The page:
Applying these principles to the case at bar, it seems
clear that the defendants purposefully availed themselves of the
Puerto Rican government's employment services in order to solicit
workers at stated contract terms and that this solicitation
resulted in Puerto Rican workers agreeing to the terms which were
communicated to the defendants. Although the defendants desired to
hire foreign workers, they were aware that they were required by
law to exhaust the pools of domestic labor. With this knowledge,
they deliberately set in motion the hiring procedures of the
interstate clearance system. Although they did not request that
the clearance order be forwarded to Puerto Rico, they were
apparently aware that it would go there if an insufficient number
of workers were found in Virginia. Moreover, while the defendants
initiated no direct contact with Puerto Rico, they apparently did
have knowledge that recruiting was taking place there on their
behalf through the local employment office. No later than mid-August, the defendants were advised that a number of Puerto Rican
workers had been found to fill, at least in part, the jobs the
defendants had available. The defendants did nothing to reject
these workers or to discourage further recruiting. When the Puerto
Rican workers arrived at the defendants' work site, the defendants
even provided them with work for several days before firing them.
Under these circumstances, we believe it was reasonably foreseeable
that the defendants would be sued in Puerto Rico.
The defendants, however, argue that this case is
controlled by the ruling in Lopez-Rivas v. Donovan, 629 F. Supp.
564 (D. Puerto Rico 1986), in which Puerto Rican farm workers who
had responded to clearance orders like those of the defendants
alleged that the growers' failure to transport them to the job site
and provide them with work gave rise to a federal claim for
damages. The district court concluded that
"absent a special form enabling the local employment agency to recruit, the mere placing of a job offer in the clearance system does not permit the employment agency to recruit workers for a particular job offer without consulting with the employer, giving information about the applicants and obtaining confirmation and acceptance from the employer." 629 F. Supp. at 568.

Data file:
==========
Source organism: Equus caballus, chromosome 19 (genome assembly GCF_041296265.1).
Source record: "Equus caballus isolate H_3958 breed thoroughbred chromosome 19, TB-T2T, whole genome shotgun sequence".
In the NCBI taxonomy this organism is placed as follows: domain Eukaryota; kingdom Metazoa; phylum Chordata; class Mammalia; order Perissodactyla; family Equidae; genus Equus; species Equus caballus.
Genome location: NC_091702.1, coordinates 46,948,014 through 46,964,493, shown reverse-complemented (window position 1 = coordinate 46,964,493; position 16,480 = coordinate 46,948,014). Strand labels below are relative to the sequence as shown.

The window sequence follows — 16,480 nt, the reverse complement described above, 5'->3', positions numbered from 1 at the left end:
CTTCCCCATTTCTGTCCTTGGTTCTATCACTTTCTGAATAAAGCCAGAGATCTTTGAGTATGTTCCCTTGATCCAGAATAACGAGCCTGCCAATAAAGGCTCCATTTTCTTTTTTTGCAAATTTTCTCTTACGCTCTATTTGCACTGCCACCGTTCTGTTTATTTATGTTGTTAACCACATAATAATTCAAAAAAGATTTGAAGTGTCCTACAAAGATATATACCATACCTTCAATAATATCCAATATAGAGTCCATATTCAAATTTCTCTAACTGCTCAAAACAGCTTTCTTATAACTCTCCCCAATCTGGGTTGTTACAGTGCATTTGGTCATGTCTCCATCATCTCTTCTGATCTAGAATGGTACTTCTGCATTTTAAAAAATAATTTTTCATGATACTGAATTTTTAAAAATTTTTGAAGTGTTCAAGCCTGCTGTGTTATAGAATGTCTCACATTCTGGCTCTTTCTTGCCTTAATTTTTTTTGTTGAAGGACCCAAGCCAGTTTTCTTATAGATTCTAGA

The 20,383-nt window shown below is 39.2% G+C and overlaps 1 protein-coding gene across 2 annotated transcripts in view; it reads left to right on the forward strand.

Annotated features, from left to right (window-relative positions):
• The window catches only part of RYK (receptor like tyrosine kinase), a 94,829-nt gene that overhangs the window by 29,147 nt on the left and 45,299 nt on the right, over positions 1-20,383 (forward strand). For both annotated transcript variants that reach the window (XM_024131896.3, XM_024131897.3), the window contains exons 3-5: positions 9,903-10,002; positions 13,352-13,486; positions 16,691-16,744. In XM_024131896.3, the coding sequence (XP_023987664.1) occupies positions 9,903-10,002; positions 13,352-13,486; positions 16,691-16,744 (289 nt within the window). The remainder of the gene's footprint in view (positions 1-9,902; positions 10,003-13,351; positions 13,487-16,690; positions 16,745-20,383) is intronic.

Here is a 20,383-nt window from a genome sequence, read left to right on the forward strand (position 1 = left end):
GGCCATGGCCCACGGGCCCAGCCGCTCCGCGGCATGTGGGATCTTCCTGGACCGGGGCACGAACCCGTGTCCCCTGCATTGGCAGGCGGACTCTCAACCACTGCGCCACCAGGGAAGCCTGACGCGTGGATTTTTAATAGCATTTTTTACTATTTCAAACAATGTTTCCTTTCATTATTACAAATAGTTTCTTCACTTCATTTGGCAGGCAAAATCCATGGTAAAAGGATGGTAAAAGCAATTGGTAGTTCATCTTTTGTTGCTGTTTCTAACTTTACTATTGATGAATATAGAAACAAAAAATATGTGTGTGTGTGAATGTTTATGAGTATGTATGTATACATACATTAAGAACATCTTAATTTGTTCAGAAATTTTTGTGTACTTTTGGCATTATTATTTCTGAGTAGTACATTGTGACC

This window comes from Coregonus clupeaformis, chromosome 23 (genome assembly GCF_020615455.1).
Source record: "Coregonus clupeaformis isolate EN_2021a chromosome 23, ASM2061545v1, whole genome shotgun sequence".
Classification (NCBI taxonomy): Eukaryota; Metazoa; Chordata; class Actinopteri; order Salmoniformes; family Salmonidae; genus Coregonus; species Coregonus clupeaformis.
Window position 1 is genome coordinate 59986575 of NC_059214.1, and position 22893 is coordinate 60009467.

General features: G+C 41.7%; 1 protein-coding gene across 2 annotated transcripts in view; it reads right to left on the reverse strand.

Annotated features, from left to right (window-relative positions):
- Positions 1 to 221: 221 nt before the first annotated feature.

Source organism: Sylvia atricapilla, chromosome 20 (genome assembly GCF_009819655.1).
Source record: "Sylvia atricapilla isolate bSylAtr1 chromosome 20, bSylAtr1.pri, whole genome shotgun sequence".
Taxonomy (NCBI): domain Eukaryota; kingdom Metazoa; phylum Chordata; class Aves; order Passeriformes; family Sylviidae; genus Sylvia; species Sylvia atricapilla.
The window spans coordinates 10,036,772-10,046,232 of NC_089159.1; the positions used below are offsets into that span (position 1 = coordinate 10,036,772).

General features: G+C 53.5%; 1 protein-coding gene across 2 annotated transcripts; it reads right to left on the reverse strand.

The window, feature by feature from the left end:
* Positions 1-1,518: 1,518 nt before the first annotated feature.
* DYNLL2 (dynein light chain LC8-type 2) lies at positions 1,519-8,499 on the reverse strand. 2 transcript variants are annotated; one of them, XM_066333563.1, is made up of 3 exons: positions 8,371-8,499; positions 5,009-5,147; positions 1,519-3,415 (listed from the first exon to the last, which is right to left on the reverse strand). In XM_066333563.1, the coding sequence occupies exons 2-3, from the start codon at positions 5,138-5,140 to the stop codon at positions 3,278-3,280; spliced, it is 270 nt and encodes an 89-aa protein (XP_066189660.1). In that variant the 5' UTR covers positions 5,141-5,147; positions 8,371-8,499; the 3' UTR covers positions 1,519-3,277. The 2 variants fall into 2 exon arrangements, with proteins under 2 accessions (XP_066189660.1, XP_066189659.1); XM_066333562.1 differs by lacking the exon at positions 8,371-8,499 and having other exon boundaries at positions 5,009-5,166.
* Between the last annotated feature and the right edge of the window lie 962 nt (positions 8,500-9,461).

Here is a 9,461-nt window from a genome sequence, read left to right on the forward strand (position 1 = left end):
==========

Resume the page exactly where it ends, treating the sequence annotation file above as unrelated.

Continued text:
The defendants assert that this case demonstrates that
they had no agency relationship with the Puerto Rican employment
service which would establish sufficient minimum contacts with
Puerto Rico to warrant the exercise of personal jurisdiction in the
courts there. We note, however, that the question of personal
jurisdiction did not arise in Lopez-Rivas; the only issue decided
was whether the court had jurisdiction of the subject matter.See footnote 4
The defendants also cite Western Colorado Fruit Growers
Association, Inc. v. Marshall, 473 F. Supp. 693 (D. Colo. 1979),
wherein the government sued Colorado fruit growers for failure to
transport and to employ domestic workers recruited pursuant to
their clearance orders. The clearance orders specified that the
job offer could be accepted only by the appearance of the workers
at the specific location. The court concluded that since none of
the workers complied with this condition of employment, there was
no contractual relationship which would give rise to the cause of
action pressed by the government. See also Lopez-Rivas v. Donovan,
The defendants argue that because the plaintiffs here, like those in Western Colorado Fruit Growers, did not contact the employment office in Winchester to accept employment,See footnote 5 they have no contractual relationship which affords minimum contacts with Puerto Rico. We note, however, that in neither Western Colorado Fruit Growers nor Lopez-Rivas did the prospective workers actually appear at the prospective job site. In this case, the plaintiffs not only appeared, they also were transported to the job site and, after arriving, were actually provided with work by the defendants.
Any technical defect in their manner of acceptance was clearly
waived by the actions of the defendants.
The defendants also rely on Chery v. Bowman, 901 F.2d